Beside this, we are going to take a look to the logged data, trying to evaluate how the main metrics look like.

Before to dive into the data analysis, here is the link to a video I recently did with the vehicle model we are dealing with. It shows some laps in Silverstone. Hope you like it! Again, it is me driving, so don’t expect too much!

The very first test I have done was in Monza, since this was one of the first tracks where new LMP2 cars tested, with some lap times that leaked through the press.
In particular, according to the info I found, these new cars have run in Monza with lap times around 1:36 minutes (Ligier, in particular, who drove in Monza back in October, I think). Interestingly, I was able to drive the model with a best lap time of about 1.37.
First thing to keep in mind here is that I suspect my vehicle model (and hence the data on which it is based) is on the low side of both Downforce and Drag, probably fitting a track like Monza pretty well, since here the straight line speed is crucial in obtaining competitive performances.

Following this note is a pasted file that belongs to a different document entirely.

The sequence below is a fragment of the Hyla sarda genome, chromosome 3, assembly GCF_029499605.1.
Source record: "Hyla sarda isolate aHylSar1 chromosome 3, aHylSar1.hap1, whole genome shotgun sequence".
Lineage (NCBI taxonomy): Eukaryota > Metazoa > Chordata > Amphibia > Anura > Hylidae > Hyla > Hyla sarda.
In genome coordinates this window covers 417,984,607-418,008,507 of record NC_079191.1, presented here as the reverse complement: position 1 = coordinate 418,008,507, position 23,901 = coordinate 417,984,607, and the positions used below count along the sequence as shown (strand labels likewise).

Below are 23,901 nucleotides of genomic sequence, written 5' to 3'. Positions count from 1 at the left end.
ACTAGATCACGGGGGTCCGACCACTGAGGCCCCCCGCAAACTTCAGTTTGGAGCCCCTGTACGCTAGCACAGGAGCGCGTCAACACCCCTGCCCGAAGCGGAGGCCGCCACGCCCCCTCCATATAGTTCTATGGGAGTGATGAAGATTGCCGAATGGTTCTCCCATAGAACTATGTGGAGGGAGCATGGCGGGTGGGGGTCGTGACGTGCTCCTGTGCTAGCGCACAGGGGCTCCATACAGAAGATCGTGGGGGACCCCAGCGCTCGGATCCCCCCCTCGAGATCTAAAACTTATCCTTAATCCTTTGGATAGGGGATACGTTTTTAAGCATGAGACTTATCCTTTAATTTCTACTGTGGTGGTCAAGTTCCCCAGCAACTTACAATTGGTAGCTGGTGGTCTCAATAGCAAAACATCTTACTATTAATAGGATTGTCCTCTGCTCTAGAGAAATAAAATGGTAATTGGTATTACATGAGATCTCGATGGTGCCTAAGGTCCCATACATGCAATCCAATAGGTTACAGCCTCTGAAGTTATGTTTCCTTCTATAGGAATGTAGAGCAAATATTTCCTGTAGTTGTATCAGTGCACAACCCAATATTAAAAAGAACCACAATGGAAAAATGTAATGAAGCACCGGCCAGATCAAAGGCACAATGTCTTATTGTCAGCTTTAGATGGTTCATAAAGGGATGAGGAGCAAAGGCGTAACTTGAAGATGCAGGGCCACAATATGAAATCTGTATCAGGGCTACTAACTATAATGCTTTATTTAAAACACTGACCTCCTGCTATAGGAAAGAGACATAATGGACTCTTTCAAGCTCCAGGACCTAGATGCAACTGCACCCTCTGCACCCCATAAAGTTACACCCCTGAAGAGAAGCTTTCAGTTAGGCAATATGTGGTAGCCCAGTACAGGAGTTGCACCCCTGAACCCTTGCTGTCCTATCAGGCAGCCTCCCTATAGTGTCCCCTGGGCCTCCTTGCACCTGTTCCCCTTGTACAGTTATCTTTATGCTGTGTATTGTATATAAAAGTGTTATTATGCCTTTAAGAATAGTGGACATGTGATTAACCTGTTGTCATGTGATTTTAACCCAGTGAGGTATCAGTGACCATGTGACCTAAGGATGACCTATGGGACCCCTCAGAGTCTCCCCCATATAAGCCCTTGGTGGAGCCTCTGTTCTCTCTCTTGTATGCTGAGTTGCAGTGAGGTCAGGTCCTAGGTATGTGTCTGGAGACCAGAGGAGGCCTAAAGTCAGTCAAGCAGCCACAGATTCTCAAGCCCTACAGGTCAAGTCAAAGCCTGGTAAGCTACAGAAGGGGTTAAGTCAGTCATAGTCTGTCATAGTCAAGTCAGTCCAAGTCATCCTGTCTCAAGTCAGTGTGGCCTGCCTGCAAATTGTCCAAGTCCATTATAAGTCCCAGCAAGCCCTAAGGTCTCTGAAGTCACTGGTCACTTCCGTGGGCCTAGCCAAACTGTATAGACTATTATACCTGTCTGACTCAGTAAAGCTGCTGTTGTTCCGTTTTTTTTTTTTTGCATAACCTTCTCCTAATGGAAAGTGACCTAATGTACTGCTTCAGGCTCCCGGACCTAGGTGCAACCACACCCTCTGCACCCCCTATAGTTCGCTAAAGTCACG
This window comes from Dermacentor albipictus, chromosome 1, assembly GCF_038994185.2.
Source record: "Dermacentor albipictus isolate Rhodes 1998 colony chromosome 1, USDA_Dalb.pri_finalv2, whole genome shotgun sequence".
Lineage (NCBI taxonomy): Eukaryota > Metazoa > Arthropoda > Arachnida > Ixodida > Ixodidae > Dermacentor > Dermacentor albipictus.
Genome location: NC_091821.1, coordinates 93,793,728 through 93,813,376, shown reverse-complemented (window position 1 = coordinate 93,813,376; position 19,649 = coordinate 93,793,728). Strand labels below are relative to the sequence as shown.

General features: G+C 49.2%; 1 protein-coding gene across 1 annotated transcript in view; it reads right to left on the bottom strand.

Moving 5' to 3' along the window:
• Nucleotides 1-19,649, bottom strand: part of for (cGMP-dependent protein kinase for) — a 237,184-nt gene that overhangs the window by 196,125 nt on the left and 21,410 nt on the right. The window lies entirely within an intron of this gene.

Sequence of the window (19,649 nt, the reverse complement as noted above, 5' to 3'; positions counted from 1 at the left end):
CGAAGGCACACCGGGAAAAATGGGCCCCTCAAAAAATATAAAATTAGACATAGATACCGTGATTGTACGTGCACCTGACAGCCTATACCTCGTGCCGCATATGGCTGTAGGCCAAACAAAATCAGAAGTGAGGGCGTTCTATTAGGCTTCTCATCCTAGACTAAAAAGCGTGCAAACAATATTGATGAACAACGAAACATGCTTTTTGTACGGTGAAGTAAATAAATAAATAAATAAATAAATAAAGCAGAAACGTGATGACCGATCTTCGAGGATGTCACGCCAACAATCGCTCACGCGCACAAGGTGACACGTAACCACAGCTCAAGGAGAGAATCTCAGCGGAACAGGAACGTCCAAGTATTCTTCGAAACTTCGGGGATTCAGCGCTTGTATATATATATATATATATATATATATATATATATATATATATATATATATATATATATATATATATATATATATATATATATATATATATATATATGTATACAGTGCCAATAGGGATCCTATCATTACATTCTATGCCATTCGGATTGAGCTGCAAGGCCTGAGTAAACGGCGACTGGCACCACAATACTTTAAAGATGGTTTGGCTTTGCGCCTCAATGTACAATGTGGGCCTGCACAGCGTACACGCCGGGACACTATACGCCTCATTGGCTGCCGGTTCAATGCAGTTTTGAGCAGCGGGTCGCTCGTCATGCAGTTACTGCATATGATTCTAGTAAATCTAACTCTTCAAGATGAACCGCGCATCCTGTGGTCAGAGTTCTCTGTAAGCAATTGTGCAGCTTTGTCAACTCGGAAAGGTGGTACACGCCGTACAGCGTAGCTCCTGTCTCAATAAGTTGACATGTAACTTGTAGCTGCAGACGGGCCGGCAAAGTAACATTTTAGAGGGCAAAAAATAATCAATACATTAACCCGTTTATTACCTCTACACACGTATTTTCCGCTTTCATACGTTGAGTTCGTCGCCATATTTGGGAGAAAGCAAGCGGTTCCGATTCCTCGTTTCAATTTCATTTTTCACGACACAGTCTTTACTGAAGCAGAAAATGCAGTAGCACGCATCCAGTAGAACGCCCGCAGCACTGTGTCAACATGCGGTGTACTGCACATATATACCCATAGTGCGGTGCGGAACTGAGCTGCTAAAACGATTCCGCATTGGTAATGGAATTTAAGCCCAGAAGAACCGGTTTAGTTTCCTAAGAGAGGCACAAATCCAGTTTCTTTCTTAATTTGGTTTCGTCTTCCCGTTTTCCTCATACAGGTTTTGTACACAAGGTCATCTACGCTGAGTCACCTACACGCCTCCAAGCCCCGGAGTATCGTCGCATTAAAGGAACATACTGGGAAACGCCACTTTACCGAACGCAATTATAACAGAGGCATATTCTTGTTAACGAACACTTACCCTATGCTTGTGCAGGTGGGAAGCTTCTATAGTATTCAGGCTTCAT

Unfortunately, I don’t have any 2016 LMP2 data to compare with on this track, but it could still be interesting to take a look to the logged to have a feeling about 2017 cars performance (please note all the following pictures/plot can also be found in High-Res in my Flickr channel).




First thing catching the attention here is, of course, the top speed the car achieves, which is about 308 km/h. Keeping in mind this is achieved with a Sprint Aerodynamic setup, it is interesting to think that this top speed is already higher of what most teams could reach in Le Mans last year (at least without any slipstream), with a dedicated low drag configuration.
This is sure the result of the much higher power the engine can produce but, partially, also of the particular low drag that the model has.

For reference, here below the plots of some other important metrics: lateral acceleration, longitudinal acceleration and RPM.







Monza doesn’t have super quick corners, but still the car is able to reach lateral acceleration marks in the region of 2.4 – 2.5 g in some occasions (see, for example, the two Lesmo corners and the Parabolica).
Not too much to say about the longitudinal acceleration, with very similar values to the ones we saw analyzing LMP1-L cars (the difference being driven mainly by the higher weight of 2017 LMP2 compared to 2016 LMP1-L, about 80 kg).